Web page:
Review by Chad Bolton
Vol. 16, No. 1, April 2012
 Claiming to be molded from Ian MacKenzie Jeffers’ short story Ghost Walker and directed by the steady hand of Joe Carnahan(Narc, The A-Team), The Grey offers its viewers a rare combination of compelling characters, surprising emotional depth, and philosophically religious dialogue - all wrapped into an adventurous tale of ‘man’ versus nature. While the premise of the film may be misleading, manipulating potential spectators into thinking of it solely as a story about a group of men battling nature’s unrelenting elements, the plot of the film relies more heavily on the inescapable portrayal of death.
 The story centers on Ottway (Liam Neeson), a hired gun for an Alaskan petroleum company, whose job it is to protect the other workers from the vicious and brazen wildlife in the surrounding terrain. It becomes apparent rather quickly, both through Ottway’s words and his actions, that he is a broken man searching for a way out of his constant anguish. The reason for this pain stems from the loss of a loved one; without her, life has become devoid of purpose.; “I move like I imagine the damned do,” he reflects in the film’s opening sequence, “Cursed.” This reference to an incessant purgatory adequately summarizes his state of despair and helplessness.
 This particular despair is prolonged however when he is involved in a plane crash, stranding him and his fellow co-workers in the barren Alaskan wilderness. Fighting against hunger and the cold, the seven survivors attempt to navigate the land, in hope of rescue. Coupled with the harsh, blinding snow and a pack of extremely volatile wolves, their odds of survival decrease monumentally as their journey continues. While on the surface, this is extent of the plot, there is much more to be said about the religiously motivated dialogue and themes that can be found throughout the film.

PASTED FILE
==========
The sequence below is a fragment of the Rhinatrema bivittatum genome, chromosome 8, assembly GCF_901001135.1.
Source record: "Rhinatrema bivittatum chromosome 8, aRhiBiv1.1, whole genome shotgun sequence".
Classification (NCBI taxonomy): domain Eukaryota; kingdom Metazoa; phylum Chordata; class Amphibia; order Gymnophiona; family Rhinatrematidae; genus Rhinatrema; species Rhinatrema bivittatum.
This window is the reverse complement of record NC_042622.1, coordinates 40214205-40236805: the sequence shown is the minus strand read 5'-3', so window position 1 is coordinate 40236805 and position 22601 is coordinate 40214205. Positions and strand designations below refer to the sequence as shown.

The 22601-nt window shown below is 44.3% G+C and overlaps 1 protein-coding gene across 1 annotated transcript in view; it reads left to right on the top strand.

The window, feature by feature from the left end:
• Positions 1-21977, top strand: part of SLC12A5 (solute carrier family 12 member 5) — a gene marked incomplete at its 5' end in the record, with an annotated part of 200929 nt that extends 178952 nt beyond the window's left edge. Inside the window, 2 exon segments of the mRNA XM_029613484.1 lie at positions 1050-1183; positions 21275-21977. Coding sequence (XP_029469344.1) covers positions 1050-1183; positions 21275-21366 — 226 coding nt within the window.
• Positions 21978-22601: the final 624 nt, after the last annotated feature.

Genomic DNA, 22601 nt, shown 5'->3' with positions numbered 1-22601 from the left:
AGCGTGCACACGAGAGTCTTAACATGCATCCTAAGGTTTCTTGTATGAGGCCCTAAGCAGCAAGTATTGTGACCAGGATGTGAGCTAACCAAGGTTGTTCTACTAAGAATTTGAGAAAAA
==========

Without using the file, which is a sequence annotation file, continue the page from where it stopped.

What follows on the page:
Throughout their arduous journey, the survivors frequently re-visit the question of God’s role in their current situation. Some believe they have survived the crash for a reason, while others merely consider it luck. These two groups represent the prototypical debate that so often occupies conceptions of fate/God in movies nowadays, such as in Signs or The Adjustment Bureau. However, unlike most of these other films, there is no real effort in The Grey to demonstrate God’s providence or interaction with this world. If anything, one could argue that the film deliberately sides with luck and disregards any notion of a deity’s immanence. In one of the closing sequences, Ottway shouts to the heavens, “Do something! Prove it…show me something real...show me something now and I’ll believe in you until the day I die. I’m calling on you!” The silence that answers him is eerily haunting and Ottway turns his back on the skies.
 The religious dialogue in the film is motivated primarily by the imminent nature of death which surrounds and occupies the survivors’ thoughts. The men are forced, on more than one occasion, to contend with questions about the afterlife. Is there one? If so, what is it like? What does dying mean? The film’s treatment of death is sincere, heartfelt, and touching. It acutely identifies the value of each person’s life and displays it proudly, regardless of the character’s deficiencies and past mistakes. It is also through these encounters with death that Ottway is again pushed into an encounter with God. After his unanswered cries to the heavens, as he reminisces over his fallen comrades and his own life lies in peril, his hands still manage to find themselves together in prayer. It is here in the very immediate reality of death – the ending of this life - that Ottway is forced to confront his deeply rooted fear, not of death itself, but of the unknown that is inextricably linked with death. With a renewed calmness and the final words from his lost love – “Don’t be afraid” - echoing in his mind, Ottway embraces the unknown of death in a last stand against the wolves. To this extent, The Grey depicts how death, and the uncertainty that it carries with it, can propel and motivate religious tendencies, even when faith in God is shattered.
 The wolves in this film are just one particular manifestation of the savageness of death. The film’s use of the characters’ backgrounds remind us that everyone, not just those stranded in a barren wilderness, must at some point confront and fight the inescapability of the conclusion of life. The simple poem that continually arises throughout the film, penned by Ottway’s father, is a reminder that even in the common ordeals of life, dying is a constant reality which must be battled and negotiated. The poem’s words, so integral to the film’s narrative and its larger message, close the final scene with a touching reminder to the viewer about the importance of death and its religious motivations:
“Once more into the fray.
Journal of Religion and Film 2012
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